My Remembrance of the War, etc. 1861-1865 : The Memoir of George C. Maguire c.1893
My Remberance of the War, etc. 1861-1865 by George Campbell Maguire (1847-1908)
In approximately 1893 George Campbell Maguire inscribed the final version of his memoir in a small booklet with “Diary” imprinted on the cover. He told of events both large and small that he witnessed as a young boy. Almost all of his memoir are stories of what he himself saw, with a few tales told by others.
He saw the results of the Pratt Street Riots in Baltimore and the USS Congress and the USS Cumberland after the attack by the Merrimac. He tells of the crab-eaten dead and the stinking wounded, and he found himself in the Battle of Antietam. Later, Clara Barton asks, “whose boy I was”. In his teens he became a customs man at Harper's Ferry and later in the war he worked at the Hicks Hospital for war wounded and diseased in Baltimore. Many of the brief stories are wry anecdotes of his misadventures and those of others, recounted with humor and affection.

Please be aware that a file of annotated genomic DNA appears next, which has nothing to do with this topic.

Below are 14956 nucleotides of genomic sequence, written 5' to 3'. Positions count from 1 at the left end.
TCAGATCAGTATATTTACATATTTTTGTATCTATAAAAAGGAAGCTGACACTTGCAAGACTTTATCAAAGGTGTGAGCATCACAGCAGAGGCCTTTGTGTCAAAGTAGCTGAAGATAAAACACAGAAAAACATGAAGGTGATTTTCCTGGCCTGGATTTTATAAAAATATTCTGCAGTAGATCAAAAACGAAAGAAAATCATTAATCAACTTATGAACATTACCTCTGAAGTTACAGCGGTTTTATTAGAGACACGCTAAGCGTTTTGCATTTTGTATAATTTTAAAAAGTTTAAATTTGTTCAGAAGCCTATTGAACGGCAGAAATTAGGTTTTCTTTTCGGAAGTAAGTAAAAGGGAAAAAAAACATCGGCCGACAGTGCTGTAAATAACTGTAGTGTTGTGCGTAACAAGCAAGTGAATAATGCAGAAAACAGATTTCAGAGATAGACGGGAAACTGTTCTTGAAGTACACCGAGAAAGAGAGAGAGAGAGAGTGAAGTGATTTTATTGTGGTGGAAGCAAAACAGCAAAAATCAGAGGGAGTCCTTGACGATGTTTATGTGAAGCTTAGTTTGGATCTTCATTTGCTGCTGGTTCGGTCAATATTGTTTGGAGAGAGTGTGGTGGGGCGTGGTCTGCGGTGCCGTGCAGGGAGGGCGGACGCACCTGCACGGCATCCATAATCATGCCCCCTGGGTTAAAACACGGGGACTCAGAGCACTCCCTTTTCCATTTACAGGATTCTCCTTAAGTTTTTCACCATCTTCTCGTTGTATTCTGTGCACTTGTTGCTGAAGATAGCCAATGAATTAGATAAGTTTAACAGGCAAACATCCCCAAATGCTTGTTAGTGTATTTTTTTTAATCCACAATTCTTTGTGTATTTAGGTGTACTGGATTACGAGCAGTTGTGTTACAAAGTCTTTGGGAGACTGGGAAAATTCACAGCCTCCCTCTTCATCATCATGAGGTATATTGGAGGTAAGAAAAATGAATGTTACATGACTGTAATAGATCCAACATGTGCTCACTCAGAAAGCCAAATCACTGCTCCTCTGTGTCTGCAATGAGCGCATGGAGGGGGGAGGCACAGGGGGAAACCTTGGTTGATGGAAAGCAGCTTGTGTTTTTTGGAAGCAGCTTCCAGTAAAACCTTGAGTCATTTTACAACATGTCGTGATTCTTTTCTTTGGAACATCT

His writing is spare and unadorned, yet a certain pain seems slightly below the surface of some of the darker events recalled and described. The reader inevitably reflects upon the dual and simultaneous perspective of the boy and the man, decades later, who certainly forgot more than he has told us.